weather icon Clear

County Commission tables More Cops; Collins still pushing tax hike

Clark County commissioners on Tuesday tabled a proposal to raise the sales tax to pay for police officers.

The More Cops proposal, spearheaded by Commissioner Tom Collins, would have phased in a 0.15-percentage point increase in the sales tax.

Collins asked for the item to be tabled, and said he hoped a presentation on the issue could be made that gives a clear picture of the situation. He didn’t say in his comments when that presentation will come.

Commissioners have grappled with the More Cops sales tax proposals in recent months and already rejected two other tax measures.

Collins, who had voted on a scaled-down proposal to boost the sales tax by 0.75-percentage points, said he’ll only support one vote for the full amount allowed, 0.15-percentage points.

Collins stressed that his goal is for a vote that will get the county the full 0.15-percentage point increase, phased in incrementally. For example, his tabled proposal called for a 0.10-percentage point increase in April 2014, and a subsequent 0.05-percentage point increase in July.

But Collins stressed he’s open to other combinations of incremental tax increases, as long they add up to the full 0.15-percentage point allowed.

The current sales tax in Clark County is 8.1 percent.

Sheriff Doug Gillespie left the meeting without taking questions from reporters, saying only that he’s optimistic about working with the commission in the future.

Collins said that soon, possibly the second meeting in December, the commission might get an in-depth look at the financial picture of the police.

“There’s going to be a very in-depth financial presentation to our entire board that will move the personal feelings aside, will move the prejudices aside and show the facts of here’s what this community needs going forward between now and 2025 and beyond,” Collins said.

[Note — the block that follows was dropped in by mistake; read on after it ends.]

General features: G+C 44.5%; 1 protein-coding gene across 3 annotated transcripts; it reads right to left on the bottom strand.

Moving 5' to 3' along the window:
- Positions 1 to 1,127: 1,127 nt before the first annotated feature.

Commissioners on Oct. 1 rejected two separate More Cops sales tax proposals. The proposal for the full amount allowed by the Legislature, 0.15-percentage points, gained only three of seven votes, with Collins joined by commissioners Lawrence Weekly and Larry Brown.

The 0.75-percentage point proposal, however, had four votes of support, one short of what was needed for passage. One of the votes that killed it came from Collins.

Collins on Tuesday stressed the long-term outlook, noting the difference between the two tax levels of 0.15-percentage points and 0.75-percentage points is about $200 million between now and 2025.

He said it’s important to remember the tax would aid not just the Metropolitan Police Department, but also police departments in Mesquite, North Las Vegas, Henderson and Boulder City.

Some commissioners have encouraged Gillespie to dig into his existing More Cops account to help patch a $30 million shortfall. That account has about $140 million in it, with revenues coming from an existing sales tax that started in 2005.

Questions also were raised about whether calling the new tax “More Cops” is appropriate, given that it would primarily keep officers and not increase the size of the police force.

But Gillespie has resisted that, saying he needs to set funding aside for when the current tax in place sunsets in 2025, and officers it was hired with are still on the job.

Gillespie had lobbied the Legislature this year for a 0.25-percentage increase in the sales tax to pay for officers.

Instead, lawmakers authorized just 0.15-percentage points, and left the final decision up to county commissioners.

Despite the measure being tabled, commission Chairman Steve Sisolak still allowed testimony from the public, noting it’s not fair for them to take time to show up for a hearing and have it be tabled without a chance for input.

Contact reporter Ben Botkin at bbotkin@reviewjournal.com or 702-405-9781. Follow @BenBotkin1 on Twitter.

Don't miss the big stories. Like us on Facebook.
Netanyahu’s political future in limbo after Israeli election

Israeli Prime Minister Benjamin Netanyahu fell short of securing a parliamentary majority, initial exit polls showed, setting the stage for a period of coalition negotiations that could threaten his political future and clear the way for him to be tried on corruption charges.

Pence urges Congress to approve trade deal

Vice President Mike Pence used a speech to the conservative Heritage Foundation on Tuesday to argue for Congress to approve the United States-Mexico-Canada Agreement on trade.